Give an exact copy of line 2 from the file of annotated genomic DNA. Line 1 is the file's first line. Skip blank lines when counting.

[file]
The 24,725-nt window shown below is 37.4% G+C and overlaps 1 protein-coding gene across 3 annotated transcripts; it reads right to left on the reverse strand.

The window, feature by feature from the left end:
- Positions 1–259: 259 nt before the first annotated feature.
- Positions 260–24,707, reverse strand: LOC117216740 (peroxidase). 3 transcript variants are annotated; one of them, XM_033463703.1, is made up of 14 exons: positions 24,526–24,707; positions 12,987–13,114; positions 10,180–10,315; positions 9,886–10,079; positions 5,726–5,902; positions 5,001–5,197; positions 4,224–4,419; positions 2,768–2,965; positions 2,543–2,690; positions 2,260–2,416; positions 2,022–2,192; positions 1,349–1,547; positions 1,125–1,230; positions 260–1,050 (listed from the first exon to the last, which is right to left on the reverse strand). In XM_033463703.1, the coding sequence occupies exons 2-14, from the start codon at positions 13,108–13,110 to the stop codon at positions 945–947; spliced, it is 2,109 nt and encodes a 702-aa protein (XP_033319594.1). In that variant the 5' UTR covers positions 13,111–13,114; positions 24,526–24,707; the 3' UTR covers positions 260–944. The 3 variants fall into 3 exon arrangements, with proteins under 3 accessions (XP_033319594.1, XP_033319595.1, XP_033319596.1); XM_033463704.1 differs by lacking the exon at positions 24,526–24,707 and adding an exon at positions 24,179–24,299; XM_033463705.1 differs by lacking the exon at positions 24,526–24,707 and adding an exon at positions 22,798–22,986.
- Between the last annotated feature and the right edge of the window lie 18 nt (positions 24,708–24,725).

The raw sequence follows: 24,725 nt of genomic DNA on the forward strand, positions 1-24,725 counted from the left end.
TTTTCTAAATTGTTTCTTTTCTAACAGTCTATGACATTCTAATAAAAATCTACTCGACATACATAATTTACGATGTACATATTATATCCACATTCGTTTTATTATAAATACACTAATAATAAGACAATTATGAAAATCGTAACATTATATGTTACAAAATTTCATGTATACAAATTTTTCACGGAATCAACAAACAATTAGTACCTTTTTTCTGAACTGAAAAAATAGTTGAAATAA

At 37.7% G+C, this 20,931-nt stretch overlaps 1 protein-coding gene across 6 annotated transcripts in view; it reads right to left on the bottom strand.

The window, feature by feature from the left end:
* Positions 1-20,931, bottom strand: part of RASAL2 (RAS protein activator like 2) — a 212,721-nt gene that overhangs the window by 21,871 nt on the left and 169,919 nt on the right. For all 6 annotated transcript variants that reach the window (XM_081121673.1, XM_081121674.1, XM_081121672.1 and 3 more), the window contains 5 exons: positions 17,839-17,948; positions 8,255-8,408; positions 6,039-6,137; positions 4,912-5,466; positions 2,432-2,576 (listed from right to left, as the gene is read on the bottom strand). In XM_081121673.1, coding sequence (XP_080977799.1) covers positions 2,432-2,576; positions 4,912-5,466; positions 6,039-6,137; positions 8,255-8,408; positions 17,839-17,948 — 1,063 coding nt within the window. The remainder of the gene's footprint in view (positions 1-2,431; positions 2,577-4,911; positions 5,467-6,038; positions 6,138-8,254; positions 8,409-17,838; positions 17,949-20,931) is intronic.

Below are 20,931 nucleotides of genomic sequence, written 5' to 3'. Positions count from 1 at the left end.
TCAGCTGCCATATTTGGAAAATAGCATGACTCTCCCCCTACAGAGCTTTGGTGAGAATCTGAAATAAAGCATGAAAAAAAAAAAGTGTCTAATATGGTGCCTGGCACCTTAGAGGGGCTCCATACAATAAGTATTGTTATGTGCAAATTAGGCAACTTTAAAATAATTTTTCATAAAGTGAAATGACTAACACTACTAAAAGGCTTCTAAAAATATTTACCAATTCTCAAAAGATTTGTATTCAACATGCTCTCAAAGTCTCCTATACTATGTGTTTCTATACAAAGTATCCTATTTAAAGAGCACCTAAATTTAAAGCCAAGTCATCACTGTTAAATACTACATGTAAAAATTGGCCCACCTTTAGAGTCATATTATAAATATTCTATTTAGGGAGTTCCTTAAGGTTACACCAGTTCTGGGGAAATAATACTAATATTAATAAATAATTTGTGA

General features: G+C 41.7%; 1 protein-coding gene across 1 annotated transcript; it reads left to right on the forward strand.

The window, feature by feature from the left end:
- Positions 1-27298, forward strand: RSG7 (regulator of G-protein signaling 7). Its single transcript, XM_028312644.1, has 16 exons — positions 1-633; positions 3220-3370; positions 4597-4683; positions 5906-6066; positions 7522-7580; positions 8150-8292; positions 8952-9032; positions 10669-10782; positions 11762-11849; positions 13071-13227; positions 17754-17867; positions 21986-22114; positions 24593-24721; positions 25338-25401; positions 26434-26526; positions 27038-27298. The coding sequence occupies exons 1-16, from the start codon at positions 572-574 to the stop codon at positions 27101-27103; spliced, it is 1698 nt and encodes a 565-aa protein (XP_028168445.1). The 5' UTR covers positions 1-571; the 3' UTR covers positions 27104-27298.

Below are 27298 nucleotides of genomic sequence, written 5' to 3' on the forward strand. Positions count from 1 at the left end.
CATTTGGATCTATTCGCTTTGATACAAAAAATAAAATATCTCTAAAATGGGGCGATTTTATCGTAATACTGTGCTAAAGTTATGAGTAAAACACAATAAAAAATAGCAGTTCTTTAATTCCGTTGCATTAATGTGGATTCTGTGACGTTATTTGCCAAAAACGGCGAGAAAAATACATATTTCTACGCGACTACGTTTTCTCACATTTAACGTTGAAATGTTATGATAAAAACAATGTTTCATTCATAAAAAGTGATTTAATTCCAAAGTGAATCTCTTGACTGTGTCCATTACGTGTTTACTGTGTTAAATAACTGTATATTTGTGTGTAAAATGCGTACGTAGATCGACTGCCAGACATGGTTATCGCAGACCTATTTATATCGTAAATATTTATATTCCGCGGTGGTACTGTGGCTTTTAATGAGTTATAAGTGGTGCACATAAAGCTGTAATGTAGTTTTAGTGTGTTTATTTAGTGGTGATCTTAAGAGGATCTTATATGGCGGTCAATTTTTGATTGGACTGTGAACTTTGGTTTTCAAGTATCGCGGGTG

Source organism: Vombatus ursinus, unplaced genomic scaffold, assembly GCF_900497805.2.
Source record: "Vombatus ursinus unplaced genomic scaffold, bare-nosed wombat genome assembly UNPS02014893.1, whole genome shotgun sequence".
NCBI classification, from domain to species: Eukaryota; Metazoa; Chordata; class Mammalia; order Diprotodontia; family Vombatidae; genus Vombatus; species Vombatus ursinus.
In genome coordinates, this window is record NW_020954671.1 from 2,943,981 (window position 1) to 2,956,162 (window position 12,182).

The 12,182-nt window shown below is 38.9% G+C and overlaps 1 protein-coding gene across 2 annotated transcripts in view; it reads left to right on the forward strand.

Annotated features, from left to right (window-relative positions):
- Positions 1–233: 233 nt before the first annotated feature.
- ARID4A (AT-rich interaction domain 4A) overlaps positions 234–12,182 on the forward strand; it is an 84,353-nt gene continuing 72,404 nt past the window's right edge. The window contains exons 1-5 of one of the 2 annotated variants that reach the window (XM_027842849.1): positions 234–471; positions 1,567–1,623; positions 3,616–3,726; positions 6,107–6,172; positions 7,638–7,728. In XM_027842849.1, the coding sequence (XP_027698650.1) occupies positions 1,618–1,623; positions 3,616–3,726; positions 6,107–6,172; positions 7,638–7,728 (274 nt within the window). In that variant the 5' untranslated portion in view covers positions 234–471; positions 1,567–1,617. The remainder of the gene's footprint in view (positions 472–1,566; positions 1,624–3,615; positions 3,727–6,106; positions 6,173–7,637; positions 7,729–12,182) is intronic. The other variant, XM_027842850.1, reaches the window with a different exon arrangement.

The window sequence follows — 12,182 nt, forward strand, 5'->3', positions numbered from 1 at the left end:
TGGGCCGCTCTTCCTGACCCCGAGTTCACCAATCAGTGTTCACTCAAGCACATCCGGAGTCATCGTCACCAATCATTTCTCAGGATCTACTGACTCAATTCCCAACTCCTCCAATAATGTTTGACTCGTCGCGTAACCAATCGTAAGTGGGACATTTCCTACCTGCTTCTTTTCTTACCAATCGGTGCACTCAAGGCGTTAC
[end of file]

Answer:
The window, feature by feature from the left end: